“I’m self-taught, been coding since I was nine, so my instincts were to start coding. That was my only—that was my way of thinking: You’d sketch something, try something, you’d organically evolve it.” In his view, this is what many programmers today still do. “They google, and they look on Stack Overflow” (a popular website where programmers answer each other’s technical questions) “and they get snippets of code to solve their tactical concern in this little function, and they glue it together, and iterate.”
“And that’s completely fine until you run smack into a real problem.”
In the summer of 2015, a pair of American security researchers, Charlie Miller and Chris Valasek, convinced that car manufacturers weren’t taking software flaws seriously enough, demonstrated that a 2014 Jeep Cherokee could be remotely controlled by hackers. They took advantage of the fact that the car’s entertainment system, which has a cellular connection (so that, for instance, you can start your car with your iPhone), was connected to more central systems, like the one that controls the windshield wipers, steering, acceleration, and brakes (so that, for instance, you can see guidelines on the rearview screen that respond as you turn the wheel). As proof of their attack, which they developed on nights and weekends, they hacked into Miller’s car while a journalist was driving it on the highway, and made it go haywire; the journalist, who knew what was coming, panicked when they cut the engines, forcing him to a slow crawl on a stretch of road with no shoulder to escape to.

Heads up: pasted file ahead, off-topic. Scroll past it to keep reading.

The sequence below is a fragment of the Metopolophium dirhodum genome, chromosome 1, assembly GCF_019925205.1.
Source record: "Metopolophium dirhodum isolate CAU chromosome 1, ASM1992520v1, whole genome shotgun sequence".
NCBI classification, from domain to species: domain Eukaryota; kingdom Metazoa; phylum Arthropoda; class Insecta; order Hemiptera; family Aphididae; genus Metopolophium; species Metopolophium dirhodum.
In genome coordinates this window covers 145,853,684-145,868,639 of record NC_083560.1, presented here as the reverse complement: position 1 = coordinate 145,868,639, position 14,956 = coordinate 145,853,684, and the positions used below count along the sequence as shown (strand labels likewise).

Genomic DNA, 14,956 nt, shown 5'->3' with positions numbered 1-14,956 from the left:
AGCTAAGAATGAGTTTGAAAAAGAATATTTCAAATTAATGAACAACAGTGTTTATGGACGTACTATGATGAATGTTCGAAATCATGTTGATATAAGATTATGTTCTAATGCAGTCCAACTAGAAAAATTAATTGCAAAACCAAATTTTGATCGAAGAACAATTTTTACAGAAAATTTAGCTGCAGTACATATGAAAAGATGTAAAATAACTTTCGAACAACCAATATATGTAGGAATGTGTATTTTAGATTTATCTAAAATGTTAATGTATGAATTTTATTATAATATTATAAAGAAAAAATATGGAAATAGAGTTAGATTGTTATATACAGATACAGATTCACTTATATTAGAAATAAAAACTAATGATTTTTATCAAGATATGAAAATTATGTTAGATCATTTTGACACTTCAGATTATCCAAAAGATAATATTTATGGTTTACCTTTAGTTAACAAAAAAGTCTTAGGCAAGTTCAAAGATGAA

Although they didn’t actually create one, they showed that it was possible to write a clever piece of software, a “vehicle worm,” that would use the onboard computer of a hacked Jeep Cherokee to scan for and hack others; had they wanted to, they could have had simultaneous access to a nationwide fleet of vulnerable cars and SUVs. (There were at least five Fiat Chrysler models affected, including the Jeep Cherokee.) One day they could have told them all to, say, suddenly veer left or cut the engines at high speed.